"By the time the 'Pilgrim Fathers' landed in New England, the Virginia planters had extended their plantations 70 miles up the James River. Tobacco had become a source of revenue and the first freely elected legislature in America had met in Jamestown." From "The Virginia Gazette." "Governor Gooch had secured a treaty from the Western Indians at Lancaster, Pennsylvania, in 1744, by which the Iroquois, who owned the land between the Great Lakes and the Alleghany Mountains, ceded all to Virginia. They made the deed that conveyed the whole west as effectually as the Virginia Charter of 1609. Virginia's claim, to what are now the states of Kentucky, Ohio, Indiana, Illinois, Michigan and Wisconsin, was thus based upon four great events: First, the Famous Second Charter of 1609; Second, the Treaty of Lancaster; Third, the Discoveries of the Ohio Company by Gist and others; Fourth, the Conquest of George Rogers Clark and his followers under Thomas Jefferson. 

"Virginia gave to the United States all her rights north of the Ohio, without any guarantee for her own welfare and to Prevent Massachusetts from seceding from the Union. Seventy-five years later, Lincoln wrested from her the state of West Virginia, a violation, both of the letter and spirit of the constitution." From "The Peopling of Virginia" by Bean. Virginia was a distinct, autonomous, independent republic with a constitution, governor, legislature, army and the rudiments of a navy before the Declaration of Independence was adopted, and thirteen years before the United States was born. In building family pedigree the genealogist has to depend upon references from many sources. 

"The Thweatt family was settled in Prince George Co., as early as 1715, and is descended from James Thweatt, wife Judith Soane, and John Thweatt, wife Elizabeth Soane (probably brothers). The intervening generations have not been worked out owing to destruction of local records." From "Virginia Sons of the Revolution." The following items are taken from "The Bristol Parish Registry and Vestry Book." by Chamberlayne. Geo., son of Hen. and Hannah Thweatt born Aug. 29th last bap't. April 18, 1720. "John son of John and Judith Thweatt born 1lth Jan. last bap't. 17th April 1720.  "John son of John and Judith Thweatt born 21st March last bap't--. "John son of Hen. and Hannah Thweatt born 12th April last bap't. 20th May 1722. "Ja son of John and Judith Thweatt born 12th March last bap't. May 20th, 1722. "John son of John Thweatt died June 10, 1722. Elizabeth daughter John and Judith Thweatt born 11 March last bap't. May 24th, 1724.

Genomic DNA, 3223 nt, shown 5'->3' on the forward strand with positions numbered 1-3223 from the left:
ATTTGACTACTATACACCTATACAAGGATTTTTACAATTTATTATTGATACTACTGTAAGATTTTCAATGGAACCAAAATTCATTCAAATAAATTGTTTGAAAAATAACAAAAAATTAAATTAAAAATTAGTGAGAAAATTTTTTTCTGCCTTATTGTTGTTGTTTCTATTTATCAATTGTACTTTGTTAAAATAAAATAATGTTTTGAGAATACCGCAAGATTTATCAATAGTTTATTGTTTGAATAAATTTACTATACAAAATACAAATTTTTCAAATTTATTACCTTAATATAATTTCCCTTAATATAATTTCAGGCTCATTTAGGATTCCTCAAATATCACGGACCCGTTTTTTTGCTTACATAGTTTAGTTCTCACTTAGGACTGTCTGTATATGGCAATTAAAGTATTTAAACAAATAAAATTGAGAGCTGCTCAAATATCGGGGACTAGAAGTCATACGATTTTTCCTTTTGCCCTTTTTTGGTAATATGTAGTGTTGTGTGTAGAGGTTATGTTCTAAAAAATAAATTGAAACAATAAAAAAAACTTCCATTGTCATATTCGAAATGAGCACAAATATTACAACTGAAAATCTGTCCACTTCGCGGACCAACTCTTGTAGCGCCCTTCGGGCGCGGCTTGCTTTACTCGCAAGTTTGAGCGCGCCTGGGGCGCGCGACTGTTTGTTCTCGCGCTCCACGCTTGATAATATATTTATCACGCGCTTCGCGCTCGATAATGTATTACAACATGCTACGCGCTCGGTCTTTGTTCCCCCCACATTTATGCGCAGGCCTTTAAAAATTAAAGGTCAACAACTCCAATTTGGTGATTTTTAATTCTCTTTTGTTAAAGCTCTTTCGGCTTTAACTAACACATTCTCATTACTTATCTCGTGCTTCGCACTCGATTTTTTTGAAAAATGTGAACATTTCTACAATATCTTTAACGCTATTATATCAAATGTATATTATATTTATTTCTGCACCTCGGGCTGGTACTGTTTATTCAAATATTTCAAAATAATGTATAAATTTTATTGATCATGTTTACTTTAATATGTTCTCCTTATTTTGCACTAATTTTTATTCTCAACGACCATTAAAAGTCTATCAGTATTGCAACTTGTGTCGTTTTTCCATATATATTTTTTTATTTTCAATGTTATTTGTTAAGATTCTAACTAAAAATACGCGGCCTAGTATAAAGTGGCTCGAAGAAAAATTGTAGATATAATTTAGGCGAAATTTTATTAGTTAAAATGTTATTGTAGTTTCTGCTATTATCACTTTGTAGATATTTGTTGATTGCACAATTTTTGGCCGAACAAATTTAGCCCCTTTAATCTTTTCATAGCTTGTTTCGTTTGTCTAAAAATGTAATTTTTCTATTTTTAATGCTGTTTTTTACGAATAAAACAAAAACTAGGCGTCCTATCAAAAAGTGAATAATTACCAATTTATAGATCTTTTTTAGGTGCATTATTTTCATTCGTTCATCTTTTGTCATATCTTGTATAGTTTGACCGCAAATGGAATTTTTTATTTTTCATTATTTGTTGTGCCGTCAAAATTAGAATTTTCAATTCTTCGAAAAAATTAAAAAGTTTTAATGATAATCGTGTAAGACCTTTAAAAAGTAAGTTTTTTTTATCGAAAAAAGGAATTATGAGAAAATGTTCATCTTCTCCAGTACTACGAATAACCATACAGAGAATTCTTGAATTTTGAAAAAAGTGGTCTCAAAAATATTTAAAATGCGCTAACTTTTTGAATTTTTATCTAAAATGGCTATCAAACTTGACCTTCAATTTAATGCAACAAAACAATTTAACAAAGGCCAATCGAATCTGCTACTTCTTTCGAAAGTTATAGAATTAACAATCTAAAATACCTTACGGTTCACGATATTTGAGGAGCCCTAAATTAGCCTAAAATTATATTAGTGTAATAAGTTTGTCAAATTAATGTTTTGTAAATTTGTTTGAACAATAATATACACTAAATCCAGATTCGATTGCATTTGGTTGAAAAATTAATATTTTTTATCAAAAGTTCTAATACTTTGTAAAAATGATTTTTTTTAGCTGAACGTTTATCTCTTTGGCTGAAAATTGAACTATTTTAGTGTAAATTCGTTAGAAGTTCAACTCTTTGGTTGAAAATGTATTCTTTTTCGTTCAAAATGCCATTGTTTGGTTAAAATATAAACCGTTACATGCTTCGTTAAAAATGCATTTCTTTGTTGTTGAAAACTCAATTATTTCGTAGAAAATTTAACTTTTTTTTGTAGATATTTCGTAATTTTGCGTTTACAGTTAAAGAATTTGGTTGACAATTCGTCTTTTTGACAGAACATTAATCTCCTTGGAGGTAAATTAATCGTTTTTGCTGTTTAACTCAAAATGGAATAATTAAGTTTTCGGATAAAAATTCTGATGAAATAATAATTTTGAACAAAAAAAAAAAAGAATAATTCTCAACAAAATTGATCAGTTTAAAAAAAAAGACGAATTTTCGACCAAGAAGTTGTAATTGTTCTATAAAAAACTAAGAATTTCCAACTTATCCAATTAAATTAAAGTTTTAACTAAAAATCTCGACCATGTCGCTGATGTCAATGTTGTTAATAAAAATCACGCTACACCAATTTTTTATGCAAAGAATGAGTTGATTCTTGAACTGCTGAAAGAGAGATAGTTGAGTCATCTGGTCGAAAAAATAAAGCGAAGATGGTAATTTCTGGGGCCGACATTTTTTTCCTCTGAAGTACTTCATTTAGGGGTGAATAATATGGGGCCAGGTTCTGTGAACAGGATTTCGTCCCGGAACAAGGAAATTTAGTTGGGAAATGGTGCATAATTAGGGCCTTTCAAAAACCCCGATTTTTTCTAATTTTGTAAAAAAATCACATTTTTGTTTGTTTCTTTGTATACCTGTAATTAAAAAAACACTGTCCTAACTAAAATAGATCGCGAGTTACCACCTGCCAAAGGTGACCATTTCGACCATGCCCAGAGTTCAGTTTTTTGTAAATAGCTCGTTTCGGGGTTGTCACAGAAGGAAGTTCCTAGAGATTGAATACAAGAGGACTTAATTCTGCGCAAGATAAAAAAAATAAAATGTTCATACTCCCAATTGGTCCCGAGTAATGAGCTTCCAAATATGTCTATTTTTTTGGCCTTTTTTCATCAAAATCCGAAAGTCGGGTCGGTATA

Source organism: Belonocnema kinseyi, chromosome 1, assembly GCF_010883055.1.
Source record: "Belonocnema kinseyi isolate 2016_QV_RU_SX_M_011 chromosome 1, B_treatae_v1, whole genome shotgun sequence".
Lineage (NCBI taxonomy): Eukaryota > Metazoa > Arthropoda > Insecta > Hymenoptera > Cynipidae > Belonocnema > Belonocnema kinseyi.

"Obedience daughter Henry and Hannah Thweatt born 15th Sept. last bapt. Nov. 1, 1724. Frances daughter James and Ann Thweatt born Dec. 25th bapt. April 8, 1725. John son of John and Judith Thweatt born 22 Aug. 1726. "Elizabeth daughter Hen. and Hanna Thweatt born 20 Aug. 1727 bapt 1, Oct. "William son John and Judith Thweatt born Ilth Sept. bapt. 4 March 1728. 

"Christian daughter of James and Ann Thweatt born 9 Feb. 1723. bapt. 31 May 1730. "Martha daughter of James and Ann Thweatt born 29th Sept. bapt. 14 Nov. 1731. 

"Martha daughter of John and Judith Thweatt born 21 Oct. 1732 bapt. Dec. 17. "Burrill son of Miles and Sarah Thweatt born 4 July 1732 bapt. Sept. 17, 1732. "Elizabeth daughter James and Ann Thweatt born Aug. 5, 1734. 

"William son of Miles and Sarah Thweatt born 14th, Sept. "David son of Drury and Elizabeth Twets born Oct. 27, 1741. 

"Alide son of Miles and Sarah Thwets born Jan. 23, 1741-2. "Elizabeth daughter Drury and Elizabeth Thwets born Feb. IOth, 1742-3. 

"Judith daughter John and Judith Thwets born June 19, 1743. "Edith daughter Drury and Elizabeth Thweats born April 25.? "John son of James and Mary Thweats born June 12, ?   

"Mary daughter Edw. and Mary Thweats born Sept. 17, 1745. "Frankee daughter Drury & Elitabeth Thweat born - bapt.14 June 1750.